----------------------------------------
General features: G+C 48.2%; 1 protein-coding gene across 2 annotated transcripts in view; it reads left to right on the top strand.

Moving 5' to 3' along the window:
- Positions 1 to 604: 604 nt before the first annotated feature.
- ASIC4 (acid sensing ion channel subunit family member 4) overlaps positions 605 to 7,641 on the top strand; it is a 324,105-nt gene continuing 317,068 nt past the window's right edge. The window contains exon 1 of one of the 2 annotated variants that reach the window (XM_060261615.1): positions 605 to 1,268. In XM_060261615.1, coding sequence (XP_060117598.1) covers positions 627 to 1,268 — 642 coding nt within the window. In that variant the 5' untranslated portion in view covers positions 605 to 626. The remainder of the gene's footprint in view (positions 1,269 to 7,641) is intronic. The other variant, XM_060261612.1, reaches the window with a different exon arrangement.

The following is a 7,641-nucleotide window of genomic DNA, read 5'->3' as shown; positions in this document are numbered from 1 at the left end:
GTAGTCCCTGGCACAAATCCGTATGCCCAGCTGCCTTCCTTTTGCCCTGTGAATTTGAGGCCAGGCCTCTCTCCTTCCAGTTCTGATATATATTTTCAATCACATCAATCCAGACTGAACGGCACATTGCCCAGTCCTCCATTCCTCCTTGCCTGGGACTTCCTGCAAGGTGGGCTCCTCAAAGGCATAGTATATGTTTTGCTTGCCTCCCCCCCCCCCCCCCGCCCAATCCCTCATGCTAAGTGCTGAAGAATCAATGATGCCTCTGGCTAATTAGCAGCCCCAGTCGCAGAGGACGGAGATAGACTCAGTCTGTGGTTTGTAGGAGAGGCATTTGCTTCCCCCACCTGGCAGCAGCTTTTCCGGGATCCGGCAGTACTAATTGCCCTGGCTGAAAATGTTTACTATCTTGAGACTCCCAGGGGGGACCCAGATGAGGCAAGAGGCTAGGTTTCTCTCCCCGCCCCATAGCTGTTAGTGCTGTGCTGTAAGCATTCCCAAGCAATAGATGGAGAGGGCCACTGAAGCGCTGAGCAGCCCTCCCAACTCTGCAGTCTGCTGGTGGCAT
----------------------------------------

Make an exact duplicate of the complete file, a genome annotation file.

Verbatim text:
General features: G+C 48.2%; 1 protein-coding gene across 2 annotated transcripts in view; it reads left to right on the top strand.

Moving 5' to 3' along the window:
- Positions 1 to 604: 604 nt before the first annotated feature.
- ASIC4 (acid sensing ion channel subunit family member 4) overlaps positions 605 to 7,641 on the top strand; it is a 324,105-nt gene continuing 317,068 nt past the window's right edge. The window contains exon 1 of one of the 2 annotated variants that reach the window (XM_060261615.1): positions 605 to 1,268. In XM_060261615.1, coding sequence (XP_060117598.1) covers positions 627 to 1,268 — 642 coding nt within the window. In that variant the 5' untranslated portion in view covers positions 605 to 626. The remainder of the gene's footprint in view (positions 1,269 to 7,641) is intronic. The other variant, XM_060261612.1, reaches the window with a different exon arrangement.

The following is a 7,641-nucleotide window of genomic DNA, read 5'->3' as shown; positions in this document are numbered from 1 at the left end:
GTAGTCCCTGGCACAAATCCGTATGCCCAGCTGCCTTCCTTTTGCCCTGTGAATTTGAGGCCAGGCCTCTCTCCTTCCAGTTCTGATATATATTTTCAATCACATCAATCCAGACTGAACGGCACATTGCCCAGTCCTCCATTCCTCCTTGCCTGGGACTTCCTGCAAGGTGGGCTCCTCAAAGGCATAGTATATGTTTTGCTTGCCTCCCCCCCCCCCCCCCGCCCAATCCCTCATGCTAAGTGCTGAAGAATCAATGATGCCTCTGGCTAATTAGCAGCCCCAGTCGCAGAGGACGGAGATAGACTCAGTCTGTGGTTTGTAGGAGAGGCATTTGCTTCCCCCACCTGGCAGCAGCTTTTCCGGGATCCGGCAGTACTAATTGCCCTGGCTGAAAATGTTTACTATCTTGAGACTCCCAGGGGGGACCCAGATGAGGCAAGAGGCTAGGTTTCTCTCCCCGCCCCATAGCTGTTAGTGCTGTGCTGTAAGCATTCCCAAGCAATAGATGGAGAGGGCCACTGAAGCGCTGAGCAGCCCTCCCAACTCTGCAGTCTGCTGGTGGCAT